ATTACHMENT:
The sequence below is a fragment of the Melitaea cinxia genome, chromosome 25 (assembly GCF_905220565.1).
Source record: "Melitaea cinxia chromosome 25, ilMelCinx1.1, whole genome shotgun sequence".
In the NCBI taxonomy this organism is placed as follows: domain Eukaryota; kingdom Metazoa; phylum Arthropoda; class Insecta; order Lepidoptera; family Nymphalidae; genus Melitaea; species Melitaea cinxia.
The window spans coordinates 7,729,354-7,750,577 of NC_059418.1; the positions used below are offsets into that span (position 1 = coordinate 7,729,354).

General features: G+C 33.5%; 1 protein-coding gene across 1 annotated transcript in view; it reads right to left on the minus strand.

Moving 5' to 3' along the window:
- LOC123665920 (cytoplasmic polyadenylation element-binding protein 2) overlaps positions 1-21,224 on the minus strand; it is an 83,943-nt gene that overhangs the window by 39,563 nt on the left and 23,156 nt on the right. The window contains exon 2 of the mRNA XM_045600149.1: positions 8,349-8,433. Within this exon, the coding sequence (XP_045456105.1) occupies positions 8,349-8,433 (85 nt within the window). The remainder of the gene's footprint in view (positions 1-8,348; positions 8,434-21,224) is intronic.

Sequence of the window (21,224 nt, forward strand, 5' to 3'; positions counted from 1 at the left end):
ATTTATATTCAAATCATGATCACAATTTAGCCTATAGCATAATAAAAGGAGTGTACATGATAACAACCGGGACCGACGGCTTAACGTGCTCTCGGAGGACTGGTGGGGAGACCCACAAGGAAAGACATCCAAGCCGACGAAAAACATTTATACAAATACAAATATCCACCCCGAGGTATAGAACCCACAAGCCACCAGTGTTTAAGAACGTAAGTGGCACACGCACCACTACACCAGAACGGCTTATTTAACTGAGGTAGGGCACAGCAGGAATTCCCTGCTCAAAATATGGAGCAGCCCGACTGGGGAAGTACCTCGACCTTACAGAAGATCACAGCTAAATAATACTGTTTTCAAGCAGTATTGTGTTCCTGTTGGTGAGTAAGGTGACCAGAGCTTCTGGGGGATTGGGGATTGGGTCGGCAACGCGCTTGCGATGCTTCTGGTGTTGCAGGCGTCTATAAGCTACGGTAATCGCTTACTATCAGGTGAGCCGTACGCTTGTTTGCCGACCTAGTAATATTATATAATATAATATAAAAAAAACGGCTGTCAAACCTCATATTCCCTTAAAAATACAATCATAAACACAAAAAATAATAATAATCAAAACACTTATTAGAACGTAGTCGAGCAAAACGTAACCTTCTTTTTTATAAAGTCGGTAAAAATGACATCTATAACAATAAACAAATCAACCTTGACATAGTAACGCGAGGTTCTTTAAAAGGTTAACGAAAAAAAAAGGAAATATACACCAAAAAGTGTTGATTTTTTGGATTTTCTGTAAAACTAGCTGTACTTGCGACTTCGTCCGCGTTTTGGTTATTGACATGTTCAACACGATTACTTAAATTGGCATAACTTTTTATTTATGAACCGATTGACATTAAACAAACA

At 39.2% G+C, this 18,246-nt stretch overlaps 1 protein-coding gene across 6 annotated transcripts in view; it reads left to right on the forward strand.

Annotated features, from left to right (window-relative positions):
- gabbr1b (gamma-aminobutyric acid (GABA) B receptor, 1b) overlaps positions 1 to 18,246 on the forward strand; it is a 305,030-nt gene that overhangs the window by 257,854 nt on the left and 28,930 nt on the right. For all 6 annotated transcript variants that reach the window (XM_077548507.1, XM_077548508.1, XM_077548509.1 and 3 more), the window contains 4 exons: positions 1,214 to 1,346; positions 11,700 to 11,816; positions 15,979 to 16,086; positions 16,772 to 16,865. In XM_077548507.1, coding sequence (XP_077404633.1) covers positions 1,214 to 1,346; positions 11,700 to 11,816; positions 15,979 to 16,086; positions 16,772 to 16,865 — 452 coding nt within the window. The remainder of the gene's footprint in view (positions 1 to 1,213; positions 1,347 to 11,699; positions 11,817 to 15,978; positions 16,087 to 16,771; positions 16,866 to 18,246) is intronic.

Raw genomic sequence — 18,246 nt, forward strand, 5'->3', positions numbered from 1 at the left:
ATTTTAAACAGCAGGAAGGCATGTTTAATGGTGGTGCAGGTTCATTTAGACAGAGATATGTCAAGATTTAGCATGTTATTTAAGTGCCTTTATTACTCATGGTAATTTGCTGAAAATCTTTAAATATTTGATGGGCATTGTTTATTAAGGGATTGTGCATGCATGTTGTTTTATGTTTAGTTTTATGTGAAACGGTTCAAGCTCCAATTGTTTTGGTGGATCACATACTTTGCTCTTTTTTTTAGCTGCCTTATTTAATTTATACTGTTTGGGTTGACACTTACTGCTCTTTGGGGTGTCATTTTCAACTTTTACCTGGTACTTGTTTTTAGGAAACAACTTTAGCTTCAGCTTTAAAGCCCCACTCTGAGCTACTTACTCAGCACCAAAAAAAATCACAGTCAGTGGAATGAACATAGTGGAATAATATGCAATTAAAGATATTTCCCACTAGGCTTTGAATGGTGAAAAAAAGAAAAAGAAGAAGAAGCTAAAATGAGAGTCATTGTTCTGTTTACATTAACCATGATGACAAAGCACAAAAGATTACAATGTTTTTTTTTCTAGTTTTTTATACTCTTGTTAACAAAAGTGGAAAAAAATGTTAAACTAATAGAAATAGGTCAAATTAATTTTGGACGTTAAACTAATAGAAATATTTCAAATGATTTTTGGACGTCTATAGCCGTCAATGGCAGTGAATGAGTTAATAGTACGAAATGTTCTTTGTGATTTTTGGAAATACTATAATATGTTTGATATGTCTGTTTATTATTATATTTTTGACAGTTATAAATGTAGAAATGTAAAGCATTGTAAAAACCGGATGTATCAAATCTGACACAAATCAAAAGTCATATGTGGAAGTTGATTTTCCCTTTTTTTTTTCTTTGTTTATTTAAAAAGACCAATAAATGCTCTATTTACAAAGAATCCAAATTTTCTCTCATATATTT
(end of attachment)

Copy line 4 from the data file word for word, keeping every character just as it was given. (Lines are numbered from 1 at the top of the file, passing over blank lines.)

The window spans coordinates 7,729,354-7,750,577 of NC_059418.1; the positions used below are offsets into that span (position 1 = coordinate 7,729,354).